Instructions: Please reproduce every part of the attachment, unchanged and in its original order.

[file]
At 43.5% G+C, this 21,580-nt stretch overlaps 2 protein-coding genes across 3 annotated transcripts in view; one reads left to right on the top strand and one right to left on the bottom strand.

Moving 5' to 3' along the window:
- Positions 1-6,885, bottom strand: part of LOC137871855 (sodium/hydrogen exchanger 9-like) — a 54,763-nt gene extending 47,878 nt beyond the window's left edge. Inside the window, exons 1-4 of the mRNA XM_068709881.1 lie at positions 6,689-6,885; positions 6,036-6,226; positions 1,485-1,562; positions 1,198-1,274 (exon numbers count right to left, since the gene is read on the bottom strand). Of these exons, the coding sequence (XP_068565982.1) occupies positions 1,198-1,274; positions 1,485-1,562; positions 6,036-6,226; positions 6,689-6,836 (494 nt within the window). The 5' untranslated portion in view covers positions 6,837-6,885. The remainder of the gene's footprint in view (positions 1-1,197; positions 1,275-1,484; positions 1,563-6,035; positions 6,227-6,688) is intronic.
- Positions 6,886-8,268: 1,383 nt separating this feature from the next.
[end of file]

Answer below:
At 43.5% G+C, this 21,580-nt stretch overlaps 2 protein-coding genes across 3 annotated transcripts in view; one reads left to right on the top strand and one right to left on the bottom strand.

Moving 5' to 3' along the window:
- Positions 1-6,885, bottom strand: part of LOC137871855 (sodium/hydrogen exchanger 9-like) — a 54,763-nt gene extending 47,878 nt beyond the window's left edge. Inside the window, exons 1-4 of the mRNA XM_068709881.1 lie at positions 6,689-6,885; positions 6,036-6,226; positions 1,485-1,562; positions 1,198-1,274 (exon numbers count right to left, since the gene is read on the bottom strand). Of these exons, the coding sequence (XP_068565982.1) occupies positions 1,198-1,274; positions 1,485-1,562; positions 6,036-6,226; positions 6,689-6,836 (494 nt within the window). The 5' untranslated portion in view covers positions 6,837-6,885. The remainder of the gene's footprint in view (positions 1-1,197; positions 1,275-1,484; positions 1,563-6,035; positions 6,227-6,688) is intronic.
- Positions 6,886-8,268: 1,383 nt separating this feature from the next.